Watercress Salad with Warm Bacon Dressing

Simple watercress salad with fresh peppery watercress and a hot bacon apple cider dressing.

  • Prep time: 5 minutes
  • Cook time: 20 minutes
  • Yield: Serves 4 to 6


  • 2 bunches watercress (Try to get mature watercress as shown in the photo, not the hydroponic watercress that Whole Foods carries. It will hold up better to the hot dressing.)
  • 3-4 slices bacon
  • 1/4 cup apple cider vinegar
  • 4 teaspoons sugar
  • Salt and pepper
  • A pinch of ground mustard
  • A pinch of paprika (sweet)



1 Prep the watercress: Rinse thoroughly the watercress, removing old leaves and thick stems. Set aside in a serving bowl.

2 Cook the bacon: Heat a small stick-free pan on medium heat and cook the bacon until done, several minutes on each side. Remove the bacon from the pan and put on a paper towel. Keep the bacon fat in the pan.

3 Make the dressing: Add the cider vinegar and sugar to the bacon fat. Stir to dissolve. Sprinkle with salt and pepper, add a pinch of ground mustard and a pinch of paprika. Taste and adjust seasoning. This is a sweet-sour dressing, so if it is too acidic, add a bit more sugar, if too sweet, add a bit more vinegar.

4 Pour hot dressing over watercress: Bring the dressing to a simmer. Pour over the watercress. Crumble the bacon over the top. Toss and serve.

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  • At Home with Kim Vallee

    Watercress is my favorite green. I crave for the true taste – not the washed out flavor version. Like Alice, I buy mine year long at an Asian Fruit and Vegetable store.

    I often eat mine with slices of red peppers and anchovies with the classic Dijon mustard French dressing.

  • JMarie

    I bought a pound of swiss chard for $1 from a gardener with no clue what I would do with it. I ended up trying this recipe, and it was *wonderful*! Unfortunately, my boyfriend is super sensitive to both bitter and vinegar flavors, so he couldn’t eat it. I didn’t think the bitter or vinegar flavors were pronounced at all, though; it was a very nice blend of flavors. I can’t wait to make this for my dad!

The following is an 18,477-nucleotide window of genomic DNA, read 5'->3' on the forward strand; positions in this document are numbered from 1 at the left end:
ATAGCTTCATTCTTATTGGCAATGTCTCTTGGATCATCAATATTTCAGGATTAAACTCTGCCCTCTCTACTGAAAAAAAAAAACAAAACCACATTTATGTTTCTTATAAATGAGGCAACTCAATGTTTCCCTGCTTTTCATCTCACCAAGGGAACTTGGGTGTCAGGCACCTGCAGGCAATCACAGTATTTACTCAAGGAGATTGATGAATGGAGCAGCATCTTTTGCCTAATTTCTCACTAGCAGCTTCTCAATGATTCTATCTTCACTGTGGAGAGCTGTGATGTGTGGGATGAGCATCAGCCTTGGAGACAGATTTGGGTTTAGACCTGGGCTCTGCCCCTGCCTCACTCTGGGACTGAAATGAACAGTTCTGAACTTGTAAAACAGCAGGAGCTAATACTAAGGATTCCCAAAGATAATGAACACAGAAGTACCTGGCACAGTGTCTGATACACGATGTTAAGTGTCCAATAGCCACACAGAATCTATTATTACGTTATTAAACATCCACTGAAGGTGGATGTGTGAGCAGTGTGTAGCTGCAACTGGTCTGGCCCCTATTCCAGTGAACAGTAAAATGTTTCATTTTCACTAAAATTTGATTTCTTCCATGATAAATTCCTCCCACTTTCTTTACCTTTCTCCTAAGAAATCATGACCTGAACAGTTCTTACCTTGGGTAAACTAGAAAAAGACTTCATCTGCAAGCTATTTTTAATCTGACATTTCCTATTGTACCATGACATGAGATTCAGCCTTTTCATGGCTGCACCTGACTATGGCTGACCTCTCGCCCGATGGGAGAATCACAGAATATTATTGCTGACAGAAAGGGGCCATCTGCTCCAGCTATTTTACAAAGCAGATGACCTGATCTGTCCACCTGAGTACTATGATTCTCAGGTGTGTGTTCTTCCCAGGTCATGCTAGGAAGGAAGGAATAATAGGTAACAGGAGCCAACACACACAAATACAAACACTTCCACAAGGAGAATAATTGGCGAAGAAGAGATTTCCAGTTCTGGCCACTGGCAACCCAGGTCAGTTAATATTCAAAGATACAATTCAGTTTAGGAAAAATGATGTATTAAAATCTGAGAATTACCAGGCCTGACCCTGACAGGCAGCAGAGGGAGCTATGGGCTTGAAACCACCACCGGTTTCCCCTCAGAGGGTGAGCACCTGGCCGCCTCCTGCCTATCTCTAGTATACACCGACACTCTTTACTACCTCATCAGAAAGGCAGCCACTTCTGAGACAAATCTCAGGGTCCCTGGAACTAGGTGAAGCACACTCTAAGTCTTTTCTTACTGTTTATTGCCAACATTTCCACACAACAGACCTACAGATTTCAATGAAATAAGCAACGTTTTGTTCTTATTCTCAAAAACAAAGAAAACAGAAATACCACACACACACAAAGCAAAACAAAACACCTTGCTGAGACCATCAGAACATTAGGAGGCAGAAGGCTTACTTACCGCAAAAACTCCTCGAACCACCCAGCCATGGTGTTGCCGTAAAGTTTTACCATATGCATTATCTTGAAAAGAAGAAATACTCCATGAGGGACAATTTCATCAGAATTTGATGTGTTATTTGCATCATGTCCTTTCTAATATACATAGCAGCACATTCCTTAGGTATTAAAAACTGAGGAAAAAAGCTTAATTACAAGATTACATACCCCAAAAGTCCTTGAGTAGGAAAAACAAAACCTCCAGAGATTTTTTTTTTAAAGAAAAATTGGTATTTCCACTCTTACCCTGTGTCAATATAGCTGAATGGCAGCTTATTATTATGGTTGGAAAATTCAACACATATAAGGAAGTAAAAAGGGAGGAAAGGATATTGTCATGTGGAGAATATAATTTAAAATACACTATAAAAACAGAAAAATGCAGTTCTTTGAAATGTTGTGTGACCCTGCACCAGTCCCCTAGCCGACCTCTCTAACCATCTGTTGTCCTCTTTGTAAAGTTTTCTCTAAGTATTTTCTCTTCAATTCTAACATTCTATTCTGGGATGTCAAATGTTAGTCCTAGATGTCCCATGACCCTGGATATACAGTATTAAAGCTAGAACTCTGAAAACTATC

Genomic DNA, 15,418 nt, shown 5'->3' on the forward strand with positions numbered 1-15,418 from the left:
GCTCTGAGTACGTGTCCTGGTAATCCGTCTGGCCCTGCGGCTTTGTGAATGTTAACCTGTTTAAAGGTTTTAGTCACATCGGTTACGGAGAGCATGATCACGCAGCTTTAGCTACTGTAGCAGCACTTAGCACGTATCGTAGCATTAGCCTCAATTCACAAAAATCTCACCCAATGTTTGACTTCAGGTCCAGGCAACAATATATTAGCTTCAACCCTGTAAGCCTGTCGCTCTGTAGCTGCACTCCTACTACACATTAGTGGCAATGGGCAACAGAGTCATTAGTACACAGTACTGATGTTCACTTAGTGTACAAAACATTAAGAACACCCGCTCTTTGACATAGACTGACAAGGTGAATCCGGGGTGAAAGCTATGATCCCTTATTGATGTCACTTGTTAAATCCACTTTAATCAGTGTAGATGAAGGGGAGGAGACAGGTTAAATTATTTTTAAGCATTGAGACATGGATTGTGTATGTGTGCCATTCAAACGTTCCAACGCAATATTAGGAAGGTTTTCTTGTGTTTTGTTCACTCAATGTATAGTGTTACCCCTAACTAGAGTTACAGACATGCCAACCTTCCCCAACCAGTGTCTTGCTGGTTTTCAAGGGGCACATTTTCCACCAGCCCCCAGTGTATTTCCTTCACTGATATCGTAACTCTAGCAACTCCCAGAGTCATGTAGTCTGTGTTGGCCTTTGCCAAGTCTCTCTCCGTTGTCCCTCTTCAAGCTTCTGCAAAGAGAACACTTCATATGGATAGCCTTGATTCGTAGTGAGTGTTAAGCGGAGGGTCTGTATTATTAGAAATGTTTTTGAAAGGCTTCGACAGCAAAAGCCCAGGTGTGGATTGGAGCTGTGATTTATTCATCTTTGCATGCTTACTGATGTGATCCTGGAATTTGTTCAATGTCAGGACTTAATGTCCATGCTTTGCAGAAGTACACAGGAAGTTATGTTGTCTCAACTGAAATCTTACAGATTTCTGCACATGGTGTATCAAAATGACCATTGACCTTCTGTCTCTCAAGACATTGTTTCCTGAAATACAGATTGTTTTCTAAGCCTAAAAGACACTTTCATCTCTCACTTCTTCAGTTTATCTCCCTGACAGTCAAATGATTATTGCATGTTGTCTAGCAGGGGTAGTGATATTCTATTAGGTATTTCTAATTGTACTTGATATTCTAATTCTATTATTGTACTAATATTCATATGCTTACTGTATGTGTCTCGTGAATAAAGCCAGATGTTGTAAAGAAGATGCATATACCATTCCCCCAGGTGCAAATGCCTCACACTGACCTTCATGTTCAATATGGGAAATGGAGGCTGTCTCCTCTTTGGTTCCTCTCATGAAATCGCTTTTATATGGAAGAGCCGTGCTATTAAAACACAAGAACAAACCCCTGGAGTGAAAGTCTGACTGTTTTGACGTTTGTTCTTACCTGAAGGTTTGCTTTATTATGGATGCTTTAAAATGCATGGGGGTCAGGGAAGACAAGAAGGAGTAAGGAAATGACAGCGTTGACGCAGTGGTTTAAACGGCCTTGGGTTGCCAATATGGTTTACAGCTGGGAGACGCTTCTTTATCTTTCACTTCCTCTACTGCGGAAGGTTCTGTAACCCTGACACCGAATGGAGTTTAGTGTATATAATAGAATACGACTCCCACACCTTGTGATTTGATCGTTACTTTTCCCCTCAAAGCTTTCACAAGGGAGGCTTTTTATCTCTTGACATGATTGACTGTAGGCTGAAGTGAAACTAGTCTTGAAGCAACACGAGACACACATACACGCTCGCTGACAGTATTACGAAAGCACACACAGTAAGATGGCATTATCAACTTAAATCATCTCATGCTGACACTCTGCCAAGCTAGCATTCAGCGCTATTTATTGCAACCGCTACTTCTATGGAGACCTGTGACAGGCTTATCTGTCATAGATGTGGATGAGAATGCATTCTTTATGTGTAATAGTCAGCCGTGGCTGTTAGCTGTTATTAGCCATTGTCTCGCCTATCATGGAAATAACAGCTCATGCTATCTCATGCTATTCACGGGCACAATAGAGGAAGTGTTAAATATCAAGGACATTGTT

• Annie

    Just found a creek full of watercress and pulled me a mess for dinner tonight. Had it in the creek on our East Tennesssee Farm and always had wilted watercress in the spring until it bloomed. Found your recipe using google to remind me of how Mother fixed it. Very similar to the one you wrote. Can’t wait until tonight. Actually can’t imagine having to buy watercress.

  • Jose Martinez

    We like it like with Olive Oil and salt. That’s all. Not too much oil cause will washout the salt. Just clean the watercress in very salty water. Put a lot of salt on the water to rinse the watercress. Rinse it only once. Taste leaves to make sure it is fairly salty. Then add the olive oil, a bit of olive oil will go a long way. Avoid too much olive oil, it will washout the salt.

    Good luck.

  • MeltingWok

    Hi Elise,
    Usually I’d cook watercress soup with figs, wolfberries & chinese dried longan. I’ll definitely try this watercress salad, very refreshing indeed :)

  • Vivian

    You can use this dressing with curly endive or any other sturdy, bitter greens with wonderful results!

    Congrats on your ‘Best Food Blog – Overall’ win, you deserve it!

  • Trig

    Sorry Elise – shoot me – congratulations on your win!

  • Trig

    I usually use nutmeg but I’ll try the paprika and mustard.

  • Cris

    Elise, what an easy treat and it seems soo yummy. I think we can get two kinds of watercress here, the real watercress and the one you can plant in your garden. The garden type is not too tender. This recipe might work good with swiss chard too.

  • Rachel

    I would like to second nava’s comment…among my favorite recipes are:
    brussels sprouts with almonds and onions
    onion quiche
    greek salad
    mollasses cookies
    Blueberry Buckle

    …and SO much more that I love or am itching to try!
    Have you thought about doing a ‘Favorites’ post, in which you list your all-time favorite blogged-about recipes? I can’t wait to read that one. :-)

  • soozer

    Try one of your local asian markets for watercress. Not only will it probably be organic and fresher, but will probably be 1/2 the price of Whole Foods!

  • Alice

    If there’s an Asian grocery store nearby, you can probably find good, cheap watercress year round.